Author Topic: High School Graduation  (Read 5576 times)

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Lynn2000

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Re: High School Graduation
« Reply #15 on: May 18, 2012, 11:08:04 PM »
I don't get the idea of a graduation before H.S. 

But, I think in America it is really a "You are now an adult" thing rather than a "Graduation" thing.  There seems to be an engrained need to celebrate entering adulthood.  There are other celebrations for subgroups, but the H.S. Graduation seems to be the generic American version.

In America, theoretically, everyone gets the same education that takes 12 years.  So, you graduate when you are 17 or 18-years-old.  18-years-old is when you are considered an adult for everything except alcohol.  Generally speaking, after H.S. you are expected to move out of your parent's house and either work or go to college. 

p.s. I am the one that started the other thread.

POD, this is my impression as well (and I also don't 'get' pre-high school 'graduations'). I did want to mention, though, that in many parts of the US there are a lot of people who drop out of high school for one reason or another, so there are still many families where the child graduating from high school is achieving something her parents and grandparents never did. And she might have achieved that despite a lot of obstacles such as low income, home stresses, learning disabilities, etc.. So I think that in many cases, graduating from high school is considered a big achievement, not just something everyone does; and money might be given (if it could be afforded) to help out a little with college/adult living expenses or "useful treats."
~Lynn2000

sammycat

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Re: High School Graduation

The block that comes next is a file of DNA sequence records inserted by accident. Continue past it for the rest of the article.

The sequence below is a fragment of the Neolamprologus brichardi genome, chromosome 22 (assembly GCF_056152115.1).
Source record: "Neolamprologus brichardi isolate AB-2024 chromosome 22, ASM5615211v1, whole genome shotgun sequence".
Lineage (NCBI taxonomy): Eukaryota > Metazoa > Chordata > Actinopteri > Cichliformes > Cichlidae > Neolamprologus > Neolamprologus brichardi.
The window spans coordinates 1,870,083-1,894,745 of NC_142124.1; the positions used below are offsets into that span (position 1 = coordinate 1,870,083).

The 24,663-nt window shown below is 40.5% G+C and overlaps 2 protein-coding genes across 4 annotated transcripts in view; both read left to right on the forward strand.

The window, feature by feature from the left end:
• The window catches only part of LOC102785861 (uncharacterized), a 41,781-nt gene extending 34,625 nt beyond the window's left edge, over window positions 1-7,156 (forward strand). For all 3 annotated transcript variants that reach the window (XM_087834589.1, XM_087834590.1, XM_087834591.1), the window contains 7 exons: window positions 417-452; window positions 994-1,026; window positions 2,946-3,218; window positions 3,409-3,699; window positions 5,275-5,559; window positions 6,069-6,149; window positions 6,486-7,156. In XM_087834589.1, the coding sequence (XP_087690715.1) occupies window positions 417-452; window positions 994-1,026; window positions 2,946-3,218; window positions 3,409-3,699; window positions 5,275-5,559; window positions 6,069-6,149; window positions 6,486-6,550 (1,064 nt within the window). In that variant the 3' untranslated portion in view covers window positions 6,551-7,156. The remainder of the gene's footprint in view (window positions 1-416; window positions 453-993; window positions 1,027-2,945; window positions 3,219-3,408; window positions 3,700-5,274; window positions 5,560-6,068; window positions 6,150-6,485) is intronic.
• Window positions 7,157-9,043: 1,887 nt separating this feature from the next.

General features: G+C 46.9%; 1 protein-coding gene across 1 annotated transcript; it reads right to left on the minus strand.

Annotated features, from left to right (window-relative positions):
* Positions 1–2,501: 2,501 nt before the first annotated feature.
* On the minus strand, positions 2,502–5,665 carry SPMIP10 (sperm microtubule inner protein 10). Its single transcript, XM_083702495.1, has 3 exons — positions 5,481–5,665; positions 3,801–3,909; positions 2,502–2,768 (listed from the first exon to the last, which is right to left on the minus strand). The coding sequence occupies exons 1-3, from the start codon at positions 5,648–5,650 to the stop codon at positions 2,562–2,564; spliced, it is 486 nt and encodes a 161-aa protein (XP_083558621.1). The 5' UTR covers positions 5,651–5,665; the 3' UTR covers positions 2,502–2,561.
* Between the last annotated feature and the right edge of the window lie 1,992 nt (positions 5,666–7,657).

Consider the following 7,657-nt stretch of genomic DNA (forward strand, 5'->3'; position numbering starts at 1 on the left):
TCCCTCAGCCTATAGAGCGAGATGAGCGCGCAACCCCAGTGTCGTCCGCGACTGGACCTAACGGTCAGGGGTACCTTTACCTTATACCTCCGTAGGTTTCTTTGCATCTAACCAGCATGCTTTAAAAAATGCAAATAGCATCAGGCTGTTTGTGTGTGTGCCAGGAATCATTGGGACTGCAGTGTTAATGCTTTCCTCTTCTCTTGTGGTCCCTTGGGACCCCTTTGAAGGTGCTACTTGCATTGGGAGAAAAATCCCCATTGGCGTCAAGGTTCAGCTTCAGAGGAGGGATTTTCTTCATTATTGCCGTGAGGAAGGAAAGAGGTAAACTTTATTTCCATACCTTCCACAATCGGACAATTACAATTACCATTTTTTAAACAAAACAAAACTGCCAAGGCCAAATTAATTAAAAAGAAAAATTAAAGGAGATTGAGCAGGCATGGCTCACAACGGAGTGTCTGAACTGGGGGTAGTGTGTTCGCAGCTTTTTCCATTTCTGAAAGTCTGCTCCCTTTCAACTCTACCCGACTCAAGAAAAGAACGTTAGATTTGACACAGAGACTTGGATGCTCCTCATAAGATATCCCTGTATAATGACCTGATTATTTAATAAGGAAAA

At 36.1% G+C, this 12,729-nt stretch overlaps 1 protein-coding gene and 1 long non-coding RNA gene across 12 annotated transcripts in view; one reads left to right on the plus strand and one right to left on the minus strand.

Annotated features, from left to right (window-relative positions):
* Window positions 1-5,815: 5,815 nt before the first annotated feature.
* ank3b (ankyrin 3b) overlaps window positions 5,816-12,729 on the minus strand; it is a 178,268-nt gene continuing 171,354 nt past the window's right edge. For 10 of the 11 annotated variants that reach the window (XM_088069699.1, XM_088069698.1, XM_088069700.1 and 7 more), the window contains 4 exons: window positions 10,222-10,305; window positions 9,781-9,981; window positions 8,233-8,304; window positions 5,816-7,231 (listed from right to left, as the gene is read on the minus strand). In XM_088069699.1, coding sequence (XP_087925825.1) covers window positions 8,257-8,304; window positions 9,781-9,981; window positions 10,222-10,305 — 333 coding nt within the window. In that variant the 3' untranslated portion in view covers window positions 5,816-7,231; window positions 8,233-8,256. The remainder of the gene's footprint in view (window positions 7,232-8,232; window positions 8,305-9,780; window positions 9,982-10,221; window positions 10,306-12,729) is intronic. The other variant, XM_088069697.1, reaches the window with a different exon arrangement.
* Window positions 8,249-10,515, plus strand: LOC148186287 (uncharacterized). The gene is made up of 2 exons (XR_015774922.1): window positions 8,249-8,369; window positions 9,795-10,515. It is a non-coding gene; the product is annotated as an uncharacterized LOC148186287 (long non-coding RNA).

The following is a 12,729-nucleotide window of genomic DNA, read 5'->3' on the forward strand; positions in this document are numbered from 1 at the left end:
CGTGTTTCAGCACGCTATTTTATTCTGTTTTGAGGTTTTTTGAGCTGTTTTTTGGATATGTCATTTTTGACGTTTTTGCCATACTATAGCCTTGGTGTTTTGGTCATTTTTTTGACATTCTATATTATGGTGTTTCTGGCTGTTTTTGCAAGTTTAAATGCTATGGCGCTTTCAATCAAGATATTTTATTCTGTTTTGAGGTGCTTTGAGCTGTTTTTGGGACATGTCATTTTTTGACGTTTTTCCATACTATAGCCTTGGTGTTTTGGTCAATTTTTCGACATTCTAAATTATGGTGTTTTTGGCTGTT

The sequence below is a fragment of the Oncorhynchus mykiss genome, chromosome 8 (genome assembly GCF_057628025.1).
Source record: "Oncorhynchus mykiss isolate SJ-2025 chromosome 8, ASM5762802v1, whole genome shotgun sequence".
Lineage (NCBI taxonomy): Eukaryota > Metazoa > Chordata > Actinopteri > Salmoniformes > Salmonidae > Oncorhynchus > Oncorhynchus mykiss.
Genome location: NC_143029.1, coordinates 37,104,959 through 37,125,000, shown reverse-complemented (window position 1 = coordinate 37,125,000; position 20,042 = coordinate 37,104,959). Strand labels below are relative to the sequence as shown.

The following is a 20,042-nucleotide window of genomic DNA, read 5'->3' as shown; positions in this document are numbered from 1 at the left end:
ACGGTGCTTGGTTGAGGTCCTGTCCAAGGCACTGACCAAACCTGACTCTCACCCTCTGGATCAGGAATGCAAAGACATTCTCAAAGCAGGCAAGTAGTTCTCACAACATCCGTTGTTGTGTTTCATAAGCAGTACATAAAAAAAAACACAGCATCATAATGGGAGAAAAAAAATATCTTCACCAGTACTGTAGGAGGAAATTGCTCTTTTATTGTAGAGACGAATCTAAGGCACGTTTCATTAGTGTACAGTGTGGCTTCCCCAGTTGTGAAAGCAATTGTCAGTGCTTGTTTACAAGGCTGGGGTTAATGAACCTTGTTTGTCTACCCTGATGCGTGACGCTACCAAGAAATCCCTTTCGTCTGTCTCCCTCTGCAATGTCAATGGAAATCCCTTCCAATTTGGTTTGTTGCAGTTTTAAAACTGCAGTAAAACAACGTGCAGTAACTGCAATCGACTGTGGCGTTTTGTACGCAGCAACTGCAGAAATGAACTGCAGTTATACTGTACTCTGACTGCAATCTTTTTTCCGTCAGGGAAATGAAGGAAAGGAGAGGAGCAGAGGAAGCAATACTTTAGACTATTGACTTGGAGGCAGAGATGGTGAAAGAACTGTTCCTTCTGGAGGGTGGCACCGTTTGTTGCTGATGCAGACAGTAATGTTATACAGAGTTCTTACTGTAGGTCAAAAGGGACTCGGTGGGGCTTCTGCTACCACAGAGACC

« Reply #16 on: May 19, 2012, 02:07:08 AM »
I did primer 1  - form 5 (grades 1-10) at school in NZ, and then grades 11-12 in Australia.  Leaving school wasn't a big deal, or any deal really, in Australia either. 

We had a formal (prom), after exams, a few days before school finished, but that was about it.  We simply went to school one day, and... didn't the next.

I've never come across an Australian school that had caps and gowns, a formal ceremony with diplomas, ticketed guests, etc.  Most will just have a final assembly.  Depending on the number of students they might call each student to the stage and give out a certificate, but that's about it.  I'm sure there are some schools that do a more elaborate farewell, but they'd be the exception, not the norm.

I've noticed more and more schools here are holding the formals earlier in the year, so it really can't even be considered a graduation event in the true sense of the word really. 

ETA:  A lot of primary schools do a mini graduation thing now though, before the kids move onto grade 8 at high school.  It seems to fall into 2 categories:  kids wear their uniforms to a school based function during the day, where there'll be snacks and each child gets a 'graduation' certificate;  or they wear nice clothes and have a slightly fancier 'do' either in the school/community hall with decorations and nicer food. 

« Last Edit: May 19, 2012, 02:34:02 AM by sammycat »

marcel

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Re: High School Graduation
« Reply #17 on: May 19, 2012, 02:59:12 AM »
In The Netherlands high school graduation is a big deal. One tradition is that when you get word that you have passed your exams, you hang a flag out, with your schoolbag hanging from it.

It is customary here to give gifts or money for graduation. Especially when the student is going to university the next year, normal presents will be stuff you need when moving out on your own (pots, pans, plates, utensils, etc are very popular.)

However there are usually no big parties for family etc. Off course the students themselves do organize parties, not just after graduation, but also before that. The first parties start at the last day of the final exams, and the last parties will be around a week after graduation. Most people got together with a group of friends to organize a party, to keep expenses down, and also because if everybody organizes a party, it would even be too much for a couple of 17-19 year olds who have nothing better to do then wait around for their exam results.
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Ereine

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Re: High School Graduation